Tuesday, August 16, 2016

The luxury of oddity

At a new park in Gore, Quebec, my sister Betty looked up to see this man looking down at her. 

Across the country, another face looked up at me during a walk in Point Grey. 

Sunday was a day of odd discoveries for my sister Betty and me. During a walk in a new park area in Gore, Quebec, where she and her husband have moved for their retirement, she looked up to see the carved face of a mustachioed man looking down on her from halfway up a tree.

Meanwhile, as I was reacquainting myself with the lushness of Vancouver after three weeks in drought-stricken Saltspring Island, I also encountered a face worthy of Halloween. During a walk in the Point Grey area, the white mask of a man's face -- surrounded by thick plantings of succulents  -- popped out at me from a sidewalk arrangement.

The topiary gods also seem to have been at work in my absence, carving shapes out of trees that I have never noticed before. One was a gigantic star, the exact shape of the decorations we children used to cut out of cardboard and cover with tinfoil to put on top of our Christmas trees.

Farther along, someone had created a tableau that from a distance looked like a giant green mushroom growing by the sidewalk. In fact, it was two separate, carefully shaped trees. One was a laurel carved into a ball, that could serve as the mushroom stem. Spread over it like a huge umbrella, or mushroom cap, was what appeared to be a topped weeping birch. its underside pruned completely flat.

On another property, the gardeners had eschewed flowers and chose instead to put together masses of greenery, some so oddly shaped and shaded that the foliage was every bit as interesting as the roses, sunflowers and coneflowers that brighten many other city gardens at this time of year.

Not a plant but equally head-turning because of its location was a child's plastic playhouse. Situated on a front lawn and surrounded by hedging, it looked like a regular house shrunk to a tiny scale.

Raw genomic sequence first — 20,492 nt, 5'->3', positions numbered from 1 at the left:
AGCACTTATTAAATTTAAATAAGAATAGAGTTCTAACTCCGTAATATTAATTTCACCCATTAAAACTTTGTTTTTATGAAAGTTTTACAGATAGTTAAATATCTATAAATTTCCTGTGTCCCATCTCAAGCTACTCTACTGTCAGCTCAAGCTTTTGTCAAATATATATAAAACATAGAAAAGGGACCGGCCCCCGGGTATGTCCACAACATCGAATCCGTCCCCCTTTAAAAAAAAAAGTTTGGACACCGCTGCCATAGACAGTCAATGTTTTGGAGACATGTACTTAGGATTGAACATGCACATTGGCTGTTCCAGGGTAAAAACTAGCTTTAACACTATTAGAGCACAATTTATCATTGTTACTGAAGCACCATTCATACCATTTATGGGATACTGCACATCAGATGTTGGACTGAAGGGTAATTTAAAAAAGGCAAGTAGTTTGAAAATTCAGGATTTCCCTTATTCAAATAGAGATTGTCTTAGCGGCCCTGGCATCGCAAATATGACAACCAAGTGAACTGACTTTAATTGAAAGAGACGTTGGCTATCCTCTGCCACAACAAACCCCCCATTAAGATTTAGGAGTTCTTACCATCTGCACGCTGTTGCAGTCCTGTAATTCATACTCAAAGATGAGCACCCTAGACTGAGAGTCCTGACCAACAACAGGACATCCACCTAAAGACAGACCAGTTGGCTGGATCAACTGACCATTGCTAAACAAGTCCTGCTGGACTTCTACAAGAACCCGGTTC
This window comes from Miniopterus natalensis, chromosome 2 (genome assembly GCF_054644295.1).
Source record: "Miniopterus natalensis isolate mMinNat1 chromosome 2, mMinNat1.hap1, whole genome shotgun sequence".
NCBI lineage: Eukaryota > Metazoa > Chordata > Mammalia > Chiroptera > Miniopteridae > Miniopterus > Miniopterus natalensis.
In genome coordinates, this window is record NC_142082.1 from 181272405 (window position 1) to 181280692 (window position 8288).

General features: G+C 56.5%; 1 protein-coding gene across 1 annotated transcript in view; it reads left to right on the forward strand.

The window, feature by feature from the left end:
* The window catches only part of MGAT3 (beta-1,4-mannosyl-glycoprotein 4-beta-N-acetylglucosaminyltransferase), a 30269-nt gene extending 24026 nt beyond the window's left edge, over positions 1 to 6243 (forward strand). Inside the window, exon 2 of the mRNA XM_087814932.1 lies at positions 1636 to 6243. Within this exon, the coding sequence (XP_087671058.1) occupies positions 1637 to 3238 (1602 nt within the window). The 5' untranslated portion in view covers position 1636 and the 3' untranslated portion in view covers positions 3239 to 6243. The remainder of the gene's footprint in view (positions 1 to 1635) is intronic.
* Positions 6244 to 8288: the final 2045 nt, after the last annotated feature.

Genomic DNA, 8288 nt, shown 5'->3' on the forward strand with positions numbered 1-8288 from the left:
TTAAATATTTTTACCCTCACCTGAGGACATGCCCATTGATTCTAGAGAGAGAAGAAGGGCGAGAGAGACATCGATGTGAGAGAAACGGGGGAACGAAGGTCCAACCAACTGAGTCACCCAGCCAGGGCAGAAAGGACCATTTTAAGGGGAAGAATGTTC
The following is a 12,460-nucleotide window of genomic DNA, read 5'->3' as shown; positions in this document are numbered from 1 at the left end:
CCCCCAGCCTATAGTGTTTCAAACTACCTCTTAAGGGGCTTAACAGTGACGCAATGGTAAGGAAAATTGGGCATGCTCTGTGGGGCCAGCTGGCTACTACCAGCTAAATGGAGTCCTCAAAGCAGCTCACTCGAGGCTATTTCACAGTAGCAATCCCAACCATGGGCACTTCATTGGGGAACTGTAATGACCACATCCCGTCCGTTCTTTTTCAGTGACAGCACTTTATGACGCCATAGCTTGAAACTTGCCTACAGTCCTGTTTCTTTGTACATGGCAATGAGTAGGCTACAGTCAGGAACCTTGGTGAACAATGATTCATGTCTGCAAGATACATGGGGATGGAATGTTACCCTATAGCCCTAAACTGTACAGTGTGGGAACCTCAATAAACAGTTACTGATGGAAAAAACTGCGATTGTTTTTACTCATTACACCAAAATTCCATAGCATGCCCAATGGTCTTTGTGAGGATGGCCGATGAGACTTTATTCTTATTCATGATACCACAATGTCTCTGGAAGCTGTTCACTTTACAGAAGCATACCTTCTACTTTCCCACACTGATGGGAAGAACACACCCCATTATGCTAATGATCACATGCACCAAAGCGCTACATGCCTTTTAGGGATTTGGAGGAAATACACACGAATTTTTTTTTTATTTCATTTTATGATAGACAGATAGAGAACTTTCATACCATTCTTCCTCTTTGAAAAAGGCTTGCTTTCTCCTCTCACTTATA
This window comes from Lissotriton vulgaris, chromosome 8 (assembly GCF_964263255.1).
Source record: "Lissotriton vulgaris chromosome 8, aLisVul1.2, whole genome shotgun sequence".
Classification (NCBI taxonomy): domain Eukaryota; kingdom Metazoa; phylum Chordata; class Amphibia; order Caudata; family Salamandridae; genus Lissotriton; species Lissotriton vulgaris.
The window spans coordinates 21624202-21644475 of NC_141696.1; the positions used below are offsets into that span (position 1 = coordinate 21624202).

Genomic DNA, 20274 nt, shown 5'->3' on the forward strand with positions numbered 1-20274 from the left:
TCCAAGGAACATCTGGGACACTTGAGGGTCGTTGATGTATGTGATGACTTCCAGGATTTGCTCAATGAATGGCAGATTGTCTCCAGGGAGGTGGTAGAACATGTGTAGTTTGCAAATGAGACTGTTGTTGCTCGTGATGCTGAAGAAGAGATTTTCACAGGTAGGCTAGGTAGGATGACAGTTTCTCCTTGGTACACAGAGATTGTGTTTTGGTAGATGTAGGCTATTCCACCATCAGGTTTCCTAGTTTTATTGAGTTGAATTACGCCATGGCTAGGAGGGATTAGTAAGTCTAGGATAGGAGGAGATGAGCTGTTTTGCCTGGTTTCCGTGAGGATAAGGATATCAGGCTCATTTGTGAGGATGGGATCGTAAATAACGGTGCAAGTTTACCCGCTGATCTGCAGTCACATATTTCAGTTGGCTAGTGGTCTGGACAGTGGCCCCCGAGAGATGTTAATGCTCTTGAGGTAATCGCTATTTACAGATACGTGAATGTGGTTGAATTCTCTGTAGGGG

Coming from Saltspring, with its level 4 water restrictions that make it just barely possible to keep outdoor plants alive, my Sunday walk made me more aware than ever of the luxury of being able to play with plants like this. Vancouverites can choose the beauty and colour of traditional gardens, but we also have room to explore the many weird and wonderful other things we can do with our abundant greenery.

The mushroom. A laurel ball below could be a stem; a clipped weeping birch forms the cap on top. 

The giant cedar star. I wonder what they do with it at Christmas?

Greyish-green euphorbia bursts out of its boxwood-hedge container, while giant grasses behind the upper hedge create an interesting display of foliage colours and shapes.

More euphorbia and grasses along the sidewalk.

A child's playhouse on a front lawn, surrounded by hedging.

Sunflowers and roses fill the front of this more traditional garden. 

1 comment:

  1. Ah...the Gulf Islands and their water problems. Is Saltspring on a water system or do people use wells? Now that is quite a collection of oddities! I'm about to look up where Gore is.